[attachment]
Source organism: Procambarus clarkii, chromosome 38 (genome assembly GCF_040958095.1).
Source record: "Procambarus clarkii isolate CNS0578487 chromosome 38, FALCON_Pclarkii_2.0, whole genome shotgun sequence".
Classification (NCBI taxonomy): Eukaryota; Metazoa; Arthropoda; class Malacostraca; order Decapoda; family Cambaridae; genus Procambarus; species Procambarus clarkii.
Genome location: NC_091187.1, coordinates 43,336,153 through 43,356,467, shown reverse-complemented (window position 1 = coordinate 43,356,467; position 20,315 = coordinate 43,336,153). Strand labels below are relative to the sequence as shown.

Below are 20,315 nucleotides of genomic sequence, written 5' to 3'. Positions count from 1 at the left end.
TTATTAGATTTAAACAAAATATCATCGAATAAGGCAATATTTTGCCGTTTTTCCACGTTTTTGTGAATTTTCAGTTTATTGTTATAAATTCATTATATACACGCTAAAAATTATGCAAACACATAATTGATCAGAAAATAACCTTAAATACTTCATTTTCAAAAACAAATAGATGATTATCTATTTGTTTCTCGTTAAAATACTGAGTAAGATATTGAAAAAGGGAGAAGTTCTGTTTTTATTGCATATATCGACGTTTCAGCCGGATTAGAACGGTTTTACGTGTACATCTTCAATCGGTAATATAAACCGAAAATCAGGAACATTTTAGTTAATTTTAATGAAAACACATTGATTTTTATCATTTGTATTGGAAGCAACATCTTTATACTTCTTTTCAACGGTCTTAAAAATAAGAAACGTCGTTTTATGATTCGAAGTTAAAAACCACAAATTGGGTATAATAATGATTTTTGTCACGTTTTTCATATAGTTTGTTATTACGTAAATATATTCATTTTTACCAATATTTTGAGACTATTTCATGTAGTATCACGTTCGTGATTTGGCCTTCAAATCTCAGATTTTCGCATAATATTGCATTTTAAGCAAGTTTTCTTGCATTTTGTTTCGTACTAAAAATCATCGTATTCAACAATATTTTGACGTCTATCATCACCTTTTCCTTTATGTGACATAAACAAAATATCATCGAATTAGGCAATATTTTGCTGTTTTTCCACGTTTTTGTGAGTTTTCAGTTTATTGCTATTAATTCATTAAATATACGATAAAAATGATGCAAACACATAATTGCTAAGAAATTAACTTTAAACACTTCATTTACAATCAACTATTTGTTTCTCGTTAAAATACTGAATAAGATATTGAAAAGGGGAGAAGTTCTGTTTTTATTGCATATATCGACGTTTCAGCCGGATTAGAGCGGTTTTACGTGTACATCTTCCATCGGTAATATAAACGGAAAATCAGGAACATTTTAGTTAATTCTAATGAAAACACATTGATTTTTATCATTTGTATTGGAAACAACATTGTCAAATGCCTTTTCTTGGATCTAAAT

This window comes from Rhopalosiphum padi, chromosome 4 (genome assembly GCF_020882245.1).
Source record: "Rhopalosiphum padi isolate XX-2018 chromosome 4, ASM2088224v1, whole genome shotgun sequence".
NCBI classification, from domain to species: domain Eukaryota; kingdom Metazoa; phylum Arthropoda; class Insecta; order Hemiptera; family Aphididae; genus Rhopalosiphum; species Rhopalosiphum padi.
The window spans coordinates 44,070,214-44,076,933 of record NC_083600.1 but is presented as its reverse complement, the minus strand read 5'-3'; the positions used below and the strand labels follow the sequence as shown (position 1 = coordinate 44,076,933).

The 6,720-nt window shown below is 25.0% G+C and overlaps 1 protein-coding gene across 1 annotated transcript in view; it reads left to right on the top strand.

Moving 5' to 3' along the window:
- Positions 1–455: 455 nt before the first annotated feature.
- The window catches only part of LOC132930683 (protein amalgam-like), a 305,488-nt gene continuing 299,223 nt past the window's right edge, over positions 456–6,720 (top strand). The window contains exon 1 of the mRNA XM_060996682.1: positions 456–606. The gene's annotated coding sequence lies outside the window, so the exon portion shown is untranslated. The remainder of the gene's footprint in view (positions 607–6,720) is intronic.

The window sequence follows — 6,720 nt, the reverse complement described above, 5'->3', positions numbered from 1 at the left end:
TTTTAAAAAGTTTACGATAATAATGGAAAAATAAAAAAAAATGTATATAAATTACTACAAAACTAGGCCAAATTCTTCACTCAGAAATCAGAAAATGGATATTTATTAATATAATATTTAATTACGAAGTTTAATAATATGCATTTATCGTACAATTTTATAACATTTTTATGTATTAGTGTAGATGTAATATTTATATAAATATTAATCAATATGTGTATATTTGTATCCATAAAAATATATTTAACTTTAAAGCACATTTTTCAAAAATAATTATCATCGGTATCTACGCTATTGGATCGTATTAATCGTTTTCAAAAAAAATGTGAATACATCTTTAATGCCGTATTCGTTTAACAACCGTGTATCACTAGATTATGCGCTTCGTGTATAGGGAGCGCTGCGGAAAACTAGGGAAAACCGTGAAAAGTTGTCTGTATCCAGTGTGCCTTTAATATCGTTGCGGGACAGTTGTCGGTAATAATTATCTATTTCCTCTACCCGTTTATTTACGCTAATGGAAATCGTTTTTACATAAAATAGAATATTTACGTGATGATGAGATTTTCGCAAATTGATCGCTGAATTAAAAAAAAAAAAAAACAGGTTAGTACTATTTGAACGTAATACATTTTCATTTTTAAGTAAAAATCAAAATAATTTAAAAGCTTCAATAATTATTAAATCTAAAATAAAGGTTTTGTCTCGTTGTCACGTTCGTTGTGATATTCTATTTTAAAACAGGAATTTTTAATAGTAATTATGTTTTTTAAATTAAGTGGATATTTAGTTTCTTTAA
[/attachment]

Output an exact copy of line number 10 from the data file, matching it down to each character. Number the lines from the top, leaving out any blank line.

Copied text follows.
The window spans coordinates 44,070,214-44,076,933 of record NC_083600.1 but is presented as its reverse complement, the minus strand read 5'-3'; the positions used below and the strand labels follow the sequence as shown (position 1 = coordinate 44,076,933).